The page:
05/26/2018 12:00 PM
TULSA, Okla. (AP) — Experts are looking at how Oklahoma's seismic activity impacts critical infrastructure as frequent, low-level earthquake swarms continue to pop off throughout the state. The Tulsa World reports that Oklahoma has experienced 80 earthquakes of 3.0 or greater magnitudes this year through Thursday morning. The Oklahoma Geological Survey says that 2015 was the state's peak year, with just over 900 quakes of 3.0 or greater. A Society of Exploration Geophysicists article this month said that soil, concrete and steel structures are "susceptible to fatigue" under seismic conditions that weren't considered during design. Scientists worry long-term low-level shaking could affect storage tanks and pipelines in Cushing, an oil hub in Oklahoma. The Tulsa-based society is hosting an August forum to engage experts in discussions on the issues and write for publication.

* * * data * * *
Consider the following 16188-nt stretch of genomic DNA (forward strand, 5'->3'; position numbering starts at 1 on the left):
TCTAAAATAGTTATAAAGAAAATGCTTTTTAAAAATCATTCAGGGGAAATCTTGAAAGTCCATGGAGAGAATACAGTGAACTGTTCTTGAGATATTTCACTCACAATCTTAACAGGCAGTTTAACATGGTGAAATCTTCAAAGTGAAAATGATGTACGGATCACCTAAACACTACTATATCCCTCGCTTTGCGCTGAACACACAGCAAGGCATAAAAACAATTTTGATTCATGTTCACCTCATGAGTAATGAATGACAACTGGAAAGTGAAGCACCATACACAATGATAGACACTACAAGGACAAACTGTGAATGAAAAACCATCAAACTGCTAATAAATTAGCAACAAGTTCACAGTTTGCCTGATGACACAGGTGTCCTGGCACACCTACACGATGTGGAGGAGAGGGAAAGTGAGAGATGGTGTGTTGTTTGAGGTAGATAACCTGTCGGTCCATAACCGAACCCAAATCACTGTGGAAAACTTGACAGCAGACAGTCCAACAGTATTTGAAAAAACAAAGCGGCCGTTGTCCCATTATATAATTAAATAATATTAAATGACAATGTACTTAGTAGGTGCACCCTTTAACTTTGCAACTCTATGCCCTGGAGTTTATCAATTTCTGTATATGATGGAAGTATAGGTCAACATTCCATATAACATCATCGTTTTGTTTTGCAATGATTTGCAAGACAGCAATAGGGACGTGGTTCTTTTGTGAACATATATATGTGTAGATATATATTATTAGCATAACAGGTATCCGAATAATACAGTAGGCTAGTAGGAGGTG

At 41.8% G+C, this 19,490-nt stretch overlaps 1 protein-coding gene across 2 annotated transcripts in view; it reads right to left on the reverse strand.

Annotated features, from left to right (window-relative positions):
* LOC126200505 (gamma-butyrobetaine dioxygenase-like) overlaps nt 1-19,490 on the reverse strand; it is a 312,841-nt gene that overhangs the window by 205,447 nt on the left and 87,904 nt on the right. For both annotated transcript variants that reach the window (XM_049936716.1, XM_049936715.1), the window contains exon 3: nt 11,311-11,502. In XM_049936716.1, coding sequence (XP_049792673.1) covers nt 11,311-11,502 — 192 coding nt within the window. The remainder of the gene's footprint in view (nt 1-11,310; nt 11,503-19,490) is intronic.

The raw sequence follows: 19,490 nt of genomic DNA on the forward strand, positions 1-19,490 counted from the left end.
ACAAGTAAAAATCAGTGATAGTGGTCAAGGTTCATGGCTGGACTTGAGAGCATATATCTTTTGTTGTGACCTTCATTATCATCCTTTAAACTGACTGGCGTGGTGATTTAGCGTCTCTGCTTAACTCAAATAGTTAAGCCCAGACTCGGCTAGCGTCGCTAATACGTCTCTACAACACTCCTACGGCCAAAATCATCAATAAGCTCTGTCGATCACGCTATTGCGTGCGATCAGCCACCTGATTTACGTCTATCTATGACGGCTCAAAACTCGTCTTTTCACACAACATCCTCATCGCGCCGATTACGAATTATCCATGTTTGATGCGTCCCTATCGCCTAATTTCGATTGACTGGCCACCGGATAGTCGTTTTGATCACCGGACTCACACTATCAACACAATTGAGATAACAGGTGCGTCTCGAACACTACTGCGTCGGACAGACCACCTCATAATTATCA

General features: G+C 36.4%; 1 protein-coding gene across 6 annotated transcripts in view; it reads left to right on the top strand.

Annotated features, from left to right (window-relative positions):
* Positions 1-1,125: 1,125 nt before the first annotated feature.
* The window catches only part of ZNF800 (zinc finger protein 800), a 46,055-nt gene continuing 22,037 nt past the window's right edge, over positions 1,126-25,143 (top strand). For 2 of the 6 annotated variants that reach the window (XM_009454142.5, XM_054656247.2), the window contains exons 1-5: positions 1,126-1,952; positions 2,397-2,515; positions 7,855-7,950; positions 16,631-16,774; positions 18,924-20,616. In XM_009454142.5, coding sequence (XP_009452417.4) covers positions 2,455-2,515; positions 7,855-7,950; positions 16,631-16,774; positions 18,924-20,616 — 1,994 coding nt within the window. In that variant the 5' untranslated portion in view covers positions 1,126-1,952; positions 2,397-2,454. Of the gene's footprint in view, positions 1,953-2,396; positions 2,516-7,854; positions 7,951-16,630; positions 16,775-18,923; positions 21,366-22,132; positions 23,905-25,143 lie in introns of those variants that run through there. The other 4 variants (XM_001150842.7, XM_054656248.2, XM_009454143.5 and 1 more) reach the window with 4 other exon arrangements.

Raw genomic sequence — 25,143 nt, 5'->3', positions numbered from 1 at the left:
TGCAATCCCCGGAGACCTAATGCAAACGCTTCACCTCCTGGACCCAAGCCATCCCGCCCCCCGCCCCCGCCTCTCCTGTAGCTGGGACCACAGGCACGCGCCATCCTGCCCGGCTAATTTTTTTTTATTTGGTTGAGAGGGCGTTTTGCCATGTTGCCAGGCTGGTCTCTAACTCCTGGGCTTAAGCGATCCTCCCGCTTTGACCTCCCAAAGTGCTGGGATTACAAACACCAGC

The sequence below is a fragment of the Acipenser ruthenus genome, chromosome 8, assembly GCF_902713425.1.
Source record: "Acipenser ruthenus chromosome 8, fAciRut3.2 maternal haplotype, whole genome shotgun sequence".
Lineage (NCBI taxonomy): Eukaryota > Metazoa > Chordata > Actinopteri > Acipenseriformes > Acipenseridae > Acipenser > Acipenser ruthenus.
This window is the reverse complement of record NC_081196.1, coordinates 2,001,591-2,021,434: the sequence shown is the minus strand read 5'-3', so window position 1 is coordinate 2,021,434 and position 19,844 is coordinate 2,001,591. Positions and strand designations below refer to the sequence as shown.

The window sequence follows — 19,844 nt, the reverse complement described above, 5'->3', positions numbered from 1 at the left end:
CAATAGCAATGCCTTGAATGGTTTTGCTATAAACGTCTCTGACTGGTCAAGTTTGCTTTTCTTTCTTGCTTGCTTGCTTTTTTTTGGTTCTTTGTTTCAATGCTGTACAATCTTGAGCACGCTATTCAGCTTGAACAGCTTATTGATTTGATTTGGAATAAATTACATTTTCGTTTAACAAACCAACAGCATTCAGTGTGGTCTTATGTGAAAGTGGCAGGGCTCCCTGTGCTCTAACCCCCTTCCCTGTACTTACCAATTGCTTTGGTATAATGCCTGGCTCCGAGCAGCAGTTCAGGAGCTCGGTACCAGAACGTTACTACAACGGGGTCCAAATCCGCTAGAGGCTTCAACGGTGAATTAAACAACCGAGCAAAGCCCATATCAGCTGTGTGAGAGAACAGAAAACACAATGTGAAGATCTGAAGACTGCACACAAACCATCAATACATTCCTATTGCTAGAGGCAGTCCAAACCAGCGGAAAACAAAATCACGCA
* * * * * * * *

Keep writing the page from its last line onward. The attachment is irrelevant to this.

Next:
BY STAFF REPORTS
05/25/2018 03:30 PM
TAHLEQUAH – The Cherokee Nation will host a send-off ceremony for its cyclists who leave Tahlequah on Tuesday for the annual “Remember the Removal” Bike Ride. This year’s cyclists range in age from 18 to 24. They will meet eight cyclists from the Eastern Band of Cherokee Indians in North Carolina for a ride that begins in New Echota, Georgia, on June 3, and concludes around 950 miles later on June 21 in Tahlequah. Cyclists follow the Northern Route of the Trail of Tears - spanning Georgia, Tennessee, Kentucky, Illinois, Missouri, Arkansas and Oklahoma – to retrace the path of their ancestors. Of the estimated 16,000 Cherokees forced to march to Indian Territory in the late 1830s, 4,000 died from exposure, starvation and disease, giving credence to the name Trail of Tears. During the ceremony, tribal leaders will wish the cyclists a successful trip and safe return. The CN riders are Daulton Cochran, Emilee Chavez, Lily Drywater, Dale Eagle, Parker Weavel, Sky Wildcat, Courtney Cowan, Autumn Lawless and Amari McCoy. Jennifer Johnson, a CN citizen and Oklahoma City lawyer, was chosen as this year’s mentor rider. Cherokee Nation Businesses Executive Vice President Chuck Garrett, an avid cyclist, is also expected to join the cyclists during the journey’s first week. Follow the riders at <a href="http://www.facebook.com/removal.ride" target="_blank">www.facebook.com/removal.ride</a> and on Twitter and Instagram with the hashtags #RTR2018 and #WeRemember.